When faced with a problem, whether made up or otherwise, my first instinct is to shut down.  I want to get in bed and hide under the covers.  I want to sleep all day, mindlessly surf the internet in between naps, and stare at the TV for hours until its time to go back to bed.  When I was younger, I would pretend to be sick so I could stay home from school.  (This tactic wasn’t always successful since my mom was a nurse.)  Once I could drive myself to school, I would skip school to avoid things like class presentations or not having anyone to eat lunch with.  Instead of dealing with whatever is bothering me, I just avoid the issue all together.  

As you can probably guess, after 20+ years of avoidance, I don’t have a lot of other strategies for resolving these types of problems.  Instead of shutting down, my goal is to be more mindful of my actions, thoughts, and perceptions going forward.  There is no point in beating myself up for things that happened in the past. Instead,  I can choose to learn from those mistakes.  Plus, owning up to my past failures feels surprisingly liberating.  For the first time, I am being completely honest with myself.

I say all of this knowing there will be days that I slip up.  I’m not perfect.  But now I am formally acknowledging my pattern of avoidance.  I am very aware that this is a problem for me, and my coping skill of choice isn’t doing me any favors .  I feel like this realization is half of the battle.  Winning the battle will come next.

Until next time,

Cheers… 😉



I thought I was better.

Its been a few weeks since I’ve seen my therapist.  When I scheduled my appointment, I honestly thought about canceling the session because things have been going so well.  I had been losing weight and exercising, doing things far out of my comfort zone, and feeling more confident about myself.

This week must be a sign that I should keep my upcoming appointment.  I am struggling at work, and actually fear losing my job.  I have not been sleeping well or eating well, and I haven’t had the energy to exercise.  I even canceled walking with my walking buddy this week because I was so exhausted.  Everything feels out of control.  My first reaction is to eat a bunch of junk food and sleep all day.  I know that will only make things worse.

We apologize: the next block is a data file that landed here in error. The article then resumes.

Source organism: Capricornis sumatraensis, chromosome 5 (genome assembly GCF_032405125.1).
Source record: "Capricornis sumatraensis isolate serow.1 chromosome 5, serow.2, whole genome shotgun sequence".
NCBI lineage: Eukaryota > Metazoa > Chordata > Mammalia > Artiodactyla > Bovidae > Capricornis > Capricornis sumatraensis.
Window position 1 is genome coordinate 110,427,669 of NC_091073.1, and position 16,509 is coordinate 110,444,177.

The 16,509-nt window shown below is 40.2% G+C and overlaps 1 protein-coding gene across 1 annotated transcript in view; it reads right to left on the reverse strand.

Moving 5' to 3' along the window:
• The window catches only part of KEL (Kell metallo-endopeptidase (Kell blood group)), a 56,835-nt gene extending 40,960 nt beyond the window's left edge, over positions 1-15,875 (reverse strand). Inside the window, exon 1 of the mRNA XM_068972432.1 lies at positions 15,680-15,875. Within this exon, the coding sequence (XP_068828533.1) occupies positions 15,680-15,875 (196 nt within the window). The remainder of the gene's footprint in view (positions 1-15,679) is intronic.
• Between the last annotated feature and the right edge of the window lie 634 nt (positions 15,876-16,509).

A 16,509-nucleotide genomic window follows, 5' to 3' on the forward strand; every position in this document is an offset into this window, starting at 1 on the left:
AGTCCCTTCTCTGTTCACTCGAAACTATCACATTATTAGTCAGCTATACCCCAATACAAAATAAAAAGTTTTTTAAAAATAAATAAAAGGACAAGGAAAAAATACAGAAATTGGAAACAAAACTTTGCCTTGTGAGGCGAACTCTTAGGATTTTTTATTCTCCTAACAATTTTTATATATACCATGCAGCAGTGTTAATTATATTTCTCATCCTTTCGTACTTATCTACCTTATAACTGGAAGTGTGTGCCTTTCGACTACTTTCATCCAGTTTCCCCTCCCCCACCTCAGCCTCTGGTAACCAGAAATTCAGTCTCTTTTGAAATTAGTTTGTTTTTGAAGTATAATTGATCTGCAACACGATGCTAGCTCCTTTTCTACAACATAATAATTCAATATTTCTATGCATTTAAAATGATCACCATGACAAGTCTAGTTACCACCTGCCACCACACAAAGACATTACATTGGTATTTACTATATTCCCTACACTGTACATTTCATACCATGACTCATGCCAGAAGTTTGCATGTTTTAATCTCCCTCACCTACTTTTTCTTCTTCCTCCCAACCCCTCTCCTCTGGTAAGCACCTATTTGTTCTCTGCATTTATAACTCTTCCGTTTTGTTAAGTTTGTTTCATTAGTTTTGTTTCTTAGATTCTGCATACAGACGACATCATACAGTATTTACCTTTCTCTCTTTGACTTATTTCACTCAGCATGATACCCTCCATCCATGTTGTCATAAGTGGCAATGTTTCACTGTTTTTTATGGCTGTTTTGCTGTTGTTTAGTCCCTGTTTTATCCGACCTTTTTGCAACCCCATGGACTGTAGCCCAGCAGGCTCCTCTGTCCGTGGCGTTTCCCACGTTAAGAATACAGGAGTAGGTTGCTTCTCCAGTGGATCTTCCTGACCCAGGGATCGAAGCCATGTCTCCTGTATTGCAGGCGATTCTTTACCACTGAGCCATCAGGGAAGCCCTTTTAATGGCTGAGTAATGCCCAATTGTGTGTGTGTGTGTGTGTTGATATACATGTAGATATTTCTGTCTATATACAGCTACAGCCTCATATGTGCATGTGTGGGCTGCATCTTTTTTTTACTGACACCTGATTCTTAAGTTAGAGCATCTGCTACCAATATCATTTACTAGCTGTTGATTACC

Just in case, I started looking for jobs and it just made me even more sad.  I don’t want to find a new job.  I love my schedule and the fact that I can work remotely.  Plus, all of the jobs posted were the same: either very low pay or required driving into the city, which I hate.  I don’t feel like what I’m doing now is my dream job, so maybe this is a sign I need to start over. I have no idea what else I would like to do.  And that makes me sad too.

Here’s hoping tomorrow will be better.

Until next time….


I don’t think of myself as a materialistic person.  I carry the same purse everyday.  It’s basic black and goes with everything.  I don’t have a problem with buying shoes from Payless (they fit my wide feet comfortably and I practically live in my Sanuk flip flops anyway, so whats the point in spending tons of money on shoes I rarely wear?).   Minimalism seems like a no-brainer for me.